Elmer Bernstein conducts at age 80 in London.

Elmer Bernstein conducts the Royal Philharmonic Orchestra for his 80 birthday in 2002 at London’s Royal Albert Hall. (Photo courtesy the Elmer Bernstein Family Trust)

Almost overnight, Bernstein became Hollywood’s go-to composer for comedies. They included Airplane!The Blues Brothers (John Belushi and Dan Aykroyd), Stripes (Bill Murray), and Ghostbusters (Dan Aykroyd and Bill Murray). For the 1983 comedy, Trading Places, starring Eddie Murphy and Dan Aykroyd, Bernstein created a score based on Mozart’s The Marriage of Figaro, for which he would receive an Oscar nomination for Best Adaptation Score.

Tiring of comedy work, Bernstein sought to return to his dramatic roots. The Grifters (1990) marked his first work with Martin Scorsese, who was a producer on the con-artist film starring Anjelica Huston, John Cusack and Annette Bening.

For Scorsese as director, Bernstein adapted Bernard Herrmann’s original Cape Fear score for the 1991 remake and provided the musical atmosphere for Bringing Out the Dead. He received a 1993 Oscar nomination for his elegant score for Scorsese’s The Age of Innocence.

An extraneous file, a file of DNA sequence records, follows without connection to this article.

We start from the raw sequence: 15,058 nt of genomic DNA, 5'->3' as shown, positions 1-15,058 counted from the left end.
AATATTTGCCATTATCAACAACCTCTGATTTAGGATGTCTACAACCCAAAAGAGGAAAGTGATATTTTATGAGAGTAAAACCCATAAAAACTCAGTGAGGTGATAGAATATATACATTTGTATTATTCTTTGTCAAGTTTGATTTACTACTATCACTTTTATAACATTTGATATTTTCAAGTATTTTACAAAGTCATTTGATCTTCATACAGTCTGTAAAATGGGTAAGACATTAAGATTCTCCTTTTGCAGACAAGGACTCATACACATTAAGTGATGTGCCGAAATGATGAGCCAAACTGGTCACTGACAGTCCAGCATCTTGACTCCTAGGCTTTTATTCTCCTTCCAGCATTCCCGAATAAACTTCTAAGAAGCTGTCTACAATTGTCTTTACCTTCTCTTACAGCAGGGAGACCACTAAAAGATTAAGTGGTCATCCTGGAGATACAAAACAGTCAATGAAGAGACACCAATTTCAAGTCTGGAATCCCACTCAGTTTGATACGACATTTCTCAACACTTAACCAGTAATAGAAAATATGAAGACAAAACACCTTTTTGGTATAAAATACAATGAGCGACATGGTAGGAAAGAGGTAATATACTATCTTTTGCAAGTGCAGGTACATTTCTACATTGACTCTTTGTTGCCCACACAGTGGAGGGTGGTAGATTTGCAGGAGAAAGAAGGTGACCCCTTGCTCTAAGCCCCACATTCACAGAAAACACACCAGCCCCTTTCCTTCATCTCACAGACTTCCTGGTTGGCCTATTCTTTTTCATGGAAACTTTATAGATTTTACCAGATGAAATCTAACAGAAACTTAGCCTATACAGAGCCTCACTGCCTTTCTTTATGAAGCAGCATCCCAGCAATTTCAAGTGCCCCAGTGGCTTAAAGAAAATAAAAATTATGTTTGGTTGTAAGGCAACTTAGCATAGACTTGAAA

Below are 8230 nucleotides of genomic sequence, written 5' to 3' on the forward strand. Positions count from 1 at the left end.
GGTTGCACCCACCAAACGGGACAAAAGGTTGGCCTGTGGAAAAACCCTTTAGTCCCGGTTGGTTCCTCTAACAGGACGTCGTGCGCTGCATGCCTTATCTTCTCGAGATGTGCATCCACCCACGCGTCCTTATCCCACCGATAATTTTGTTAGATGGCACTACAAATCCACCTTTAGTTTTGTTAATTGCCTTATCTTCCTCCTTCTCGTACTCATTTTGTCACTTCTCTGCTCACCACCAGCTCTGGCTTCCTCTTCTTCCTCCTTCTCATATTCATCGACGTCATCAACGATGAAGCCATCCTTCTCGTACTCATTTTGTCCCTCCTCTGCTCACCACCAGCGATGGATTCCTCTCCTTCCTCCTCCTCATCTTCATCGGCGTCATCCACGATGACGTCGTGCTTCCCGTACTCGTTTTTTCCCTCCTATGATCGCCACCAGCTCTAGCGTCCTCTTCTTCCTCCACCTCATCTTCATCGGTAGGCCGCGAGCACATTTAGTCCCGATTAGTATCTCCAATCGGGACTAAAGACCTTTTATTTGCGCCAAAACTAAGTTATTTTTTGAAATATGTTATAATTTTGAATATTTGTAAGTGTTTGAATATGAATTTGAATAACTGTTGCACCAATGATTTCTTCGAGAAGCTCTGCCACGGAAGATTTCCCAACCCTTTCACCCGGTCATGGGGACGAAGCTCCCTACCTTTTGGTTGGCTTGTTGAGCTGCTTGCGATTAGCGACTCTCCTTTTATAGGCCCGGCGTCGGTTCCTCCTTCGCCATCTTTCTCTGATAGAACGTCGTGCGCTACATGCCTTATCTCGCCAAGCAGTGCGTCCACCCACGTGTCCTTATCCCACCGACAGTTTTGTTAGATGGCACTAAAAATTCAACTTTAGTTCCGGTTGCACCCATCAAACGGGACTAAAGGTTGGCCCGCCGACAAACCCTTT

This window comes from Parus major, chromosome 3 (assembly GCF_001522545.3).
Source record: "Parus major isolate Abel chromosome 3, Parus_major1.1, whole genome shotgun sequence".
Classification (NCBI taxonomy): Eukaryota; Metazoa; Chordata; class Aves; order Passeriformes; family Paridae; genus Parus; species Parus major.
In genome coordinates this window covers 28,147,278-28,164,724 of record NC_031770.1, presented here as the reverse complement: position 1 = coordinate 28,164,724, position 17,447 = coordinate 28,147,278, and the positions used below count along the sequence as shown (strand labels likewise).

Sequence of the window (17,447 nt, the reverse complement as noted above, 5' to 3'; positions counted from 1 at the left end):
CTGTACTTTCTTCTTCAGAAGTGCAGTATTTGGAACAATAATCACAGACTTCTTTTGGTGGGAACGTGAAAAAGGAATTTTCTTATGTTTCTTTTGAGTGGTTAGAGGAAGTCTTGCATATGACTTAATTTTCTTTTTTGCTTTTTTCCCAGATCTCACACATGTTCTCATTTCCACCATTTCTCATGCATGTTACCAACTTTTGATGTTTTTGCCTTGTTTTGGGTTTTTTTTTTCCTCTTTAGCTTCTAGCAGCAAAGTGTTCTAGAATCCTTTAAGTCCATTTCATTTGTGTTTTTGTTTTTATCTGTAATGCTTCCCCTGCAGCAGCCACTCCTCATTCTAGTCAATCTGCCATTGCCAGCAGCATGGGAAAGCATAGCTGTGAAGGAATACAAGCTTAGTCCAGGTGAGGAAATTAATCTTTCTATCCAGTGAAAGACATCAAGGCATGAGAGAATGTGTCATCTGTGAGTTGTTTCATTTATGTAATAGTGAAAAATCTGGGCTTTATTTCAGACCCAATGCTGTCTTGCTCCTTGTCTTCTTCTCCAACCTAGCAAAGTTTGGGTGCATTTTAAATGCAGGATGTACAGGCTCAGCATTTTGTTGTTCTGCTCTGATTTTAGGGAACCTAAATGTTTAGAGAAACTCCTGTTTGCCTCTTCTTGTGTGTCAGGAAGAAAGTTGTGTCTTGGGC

In person, Bernstein was warm and approachable, thoughtful and fun-loving; and despite 50 years of being “in the biz,” he was surprisingly enthusiastic about every new assignment. Actor Edward Norton, who hired Bernstein for his first film as a director (Keeping the Faith, 2000), said: “He is one of the most vibrant people I’ve worked with. It’s his very youthful enthusiasm that makes it so invigorating to work with him. He brings the full depth of his classical training and classic Hollywood experience to the table—but he brings with it the energy of a 28-year-old.”

Bernstein’s last major film score was for the critically praised, Todd Haynes-directed drama, Far From Heaven, starring Julianne Moore and Dennis Haysbert. It earned him his final Academy Award nomination in 2002.